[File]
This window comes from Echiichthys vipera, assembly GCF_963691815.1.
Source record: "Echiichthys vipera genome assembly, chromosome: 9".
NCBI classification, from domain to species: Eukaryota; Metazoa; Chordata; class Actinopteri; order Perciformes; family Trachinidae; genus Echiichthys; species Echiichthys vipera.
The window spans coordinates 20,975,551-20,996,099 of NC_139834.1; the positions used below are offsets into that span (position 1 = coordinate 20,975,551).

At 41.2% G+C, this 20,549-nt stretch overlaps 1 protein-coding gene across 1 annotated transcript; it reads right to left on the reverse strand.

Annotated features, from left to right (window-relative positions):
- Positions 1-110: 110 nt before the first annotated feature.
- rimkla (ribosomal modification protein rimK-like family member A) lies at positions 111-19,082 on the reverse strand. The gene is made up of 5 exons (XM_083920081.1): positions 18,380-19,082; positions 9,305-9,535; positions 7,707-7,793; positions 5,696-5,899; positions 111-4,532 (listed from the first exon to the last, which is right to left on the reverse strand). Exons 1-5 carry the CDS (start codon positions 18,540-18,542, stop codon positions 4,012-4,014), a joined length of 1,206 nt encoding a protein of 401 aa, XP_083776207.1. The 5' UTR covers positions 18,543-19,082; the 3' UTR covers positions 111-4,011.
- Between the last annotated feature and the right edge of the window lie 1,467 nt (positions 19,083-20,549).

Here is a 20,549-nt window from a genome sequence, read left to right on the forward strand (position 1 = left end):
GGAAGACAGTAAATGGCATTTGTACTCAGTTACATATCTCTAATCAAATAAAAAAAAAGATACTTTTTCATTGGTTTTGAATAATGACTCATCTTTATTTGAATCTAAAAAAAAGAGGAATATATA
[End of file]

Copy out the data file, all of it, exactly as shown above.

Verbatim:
This window comes from Echiichthys vipera, assembly GCF_963691815.1.
Source record: "Echiichthys vipera genome assembly, chromosome: 9".
NCBI classification, from domain to species: Eukaryota; Metazoa; Chordata; class Actinopteri; order Perciformes; family Trachinidae; genus Echiichthys; species Echiichthys vipera.
The window spans coordinates 20,975,551-20,996,099 of NC_139834.1; the positions used below are offsets into that span (position 1 = coordinate 20,975,551).

At 41.2% G+C, this 20,549-nt stretch overlaps 1 protein-coding gene across 1 annotated transcript; it reads right to left on the reverse strand.

Annotated features, from left to right (window-relative positions):
- Positions 1-110: 110 nt before the first annotated feature.
- rimkla (ribosomal modification protein rimK-like family member A) lies at positions 111-19,082 on the reverse strand. The gene is made up of 5 exons (XM_083920081.1): positions 18,380-19,082; positions 9,305-9,535; positions 7,707-7,793; positions 5,696-5,899; positions 111-4,532 (listed from the first exon to the last, which is right to left on the reverse strand). Exons 1-5 carry the CDS (start codon positions 18,540-18,542, stop codon positions 4,012-4,014), a joined length of 1,206 nt encoding a protein of 401 aa, XP_083776207.1. The 5' UTR covers positions 18,543-19,082; the 3' UTR covers positions 111-4,011.
- Between the last annotated feature and the right edge of the window lie 1,467 nt (positions 19,083-20,549).

Here is a 20,549-nt window from a genome sequence, read left to right on the forward strand (position 1 = left end):
GGAAGACAGTAAATGGCATTTGTACTCAGTTACATATCTCTAATCAAATAAAAAAAAAGATACTTTTTCATTGGTTTTGAATAATGACTCATCTTTATTTGAATCTAAAAAAAAGAGGAATATATA